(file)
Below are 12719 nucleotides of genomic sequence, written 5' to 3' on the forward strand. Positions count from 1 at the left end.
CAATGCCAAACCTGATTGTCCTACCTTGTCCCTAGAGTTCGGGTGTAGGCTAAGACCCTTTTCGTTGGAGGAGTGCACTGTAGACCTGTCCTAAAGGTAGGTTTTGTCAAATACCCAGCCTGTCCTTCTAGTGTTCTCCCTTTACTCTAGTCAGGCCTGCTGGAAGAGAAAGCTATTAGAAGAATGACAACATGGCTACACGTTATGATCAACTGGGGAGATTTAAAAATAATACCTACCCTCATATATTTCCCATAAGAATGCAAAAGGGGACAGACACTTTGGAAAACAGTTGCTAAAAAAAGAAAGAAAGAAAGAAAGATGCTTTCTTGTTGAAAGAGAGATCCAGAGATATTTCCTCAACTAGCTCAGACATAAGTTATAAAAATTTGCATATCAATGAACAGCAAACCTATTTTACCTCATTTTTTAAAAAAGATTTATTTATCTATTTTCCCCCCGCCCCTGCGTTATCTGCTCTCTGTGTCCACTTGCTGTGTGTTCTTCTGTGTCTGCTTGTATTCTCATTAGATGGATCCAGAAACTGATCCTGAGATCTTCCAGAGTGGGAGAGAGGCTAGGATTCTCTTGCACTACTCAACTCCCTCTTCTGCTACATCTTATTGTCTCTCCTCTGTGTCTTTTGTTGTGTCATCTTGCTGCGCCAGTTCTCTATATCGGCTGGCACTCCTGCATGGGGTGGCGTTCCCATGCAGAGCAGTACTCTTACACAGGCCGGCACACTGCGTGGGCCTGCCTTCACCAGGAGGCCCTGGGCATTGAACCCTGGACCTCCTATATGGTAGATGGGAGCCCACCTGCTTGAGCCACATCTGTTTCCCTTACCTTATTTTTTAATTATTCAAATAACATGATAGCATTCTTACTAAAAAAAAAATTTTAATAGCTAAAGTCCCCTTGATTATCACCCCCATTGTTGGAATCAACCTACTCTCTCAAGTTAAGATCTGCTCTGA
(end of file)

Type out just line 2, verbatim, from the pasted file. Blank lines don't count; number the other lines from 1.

CAATGCCAAACCTGATTGTCCTACCTTGTCCCTAGAGTTCGGGTGTAGGCTAAGACCCTTTTCGTTGGAGGAGTGCACTGTAGACCTGTCCTAAAGGTAGGTTTTGTCAAATACCCAGCCTGTCCTTCTAGTGTTCTCCCTTTACTCTAGTCAGGCCTGCTGGAAGAGAAAGCTATTAGAAGAATGACAACATGGCTACACGTTATGATCAACTGGGGAGATTTAAAAATAATACCTACCCTCATATATTTCCCATAAGAATGCAAAAGGGGACAGACACTTTGGAAAACAGTTGCTAAAAAAAGAAAGAAAGAAAGAAAGATGCTTTCTTGTTGAAAGAGAGATCCAGAGATATTTCCTCAACTAGCTCAGACATAAGTTATAAAAATTTGCATATCAATGAACAGCAAACCTATTTTACCTCATTTTTTAAAAAAGATTTATTTATCTATTTTCCCCCCGCCCCTGCGTTATCTGCTCTCTGTGTCCACTTGCTGTGTGTTCTTCTGTGTCTGCTTGTATTCTCATTAGATGGATCCAGAAACTGATCCTGAGATCTTCCAGAGTGGGAGAGAGGCTAGGATTCTCTTGCACTACTCAACTCCCTCTTCTGCTACATCTTATTGTCTCTCCTCTGTGTCTTTTGTTGTGTCATCTTGCTGCGCCAGTTCTCTATATCGGCTGGCACTCCTGCATGGGGTGGCGTTCCCATGCAGAGCAGTACTCTTACACAGGCCGGCACACTGCGTGGGCCTGCCTTCACCAGGAGGCCCTGGGCATTGAACCCTGGACCTCCTATATGGTAGATGGGAGCCCACCTGCTTGAGCCACATCTGTTTCCCTTACCTTATTTTTTAATTATTCAAATAACATGATAGCATTCTTACTAAAAAAAAAATTTTAATAGCTAAAGTCCCCTTGATTATCACCCCCATTGTTGGAATCAACCTACTCTCTCAAGTTAAGATCTGCTCTGA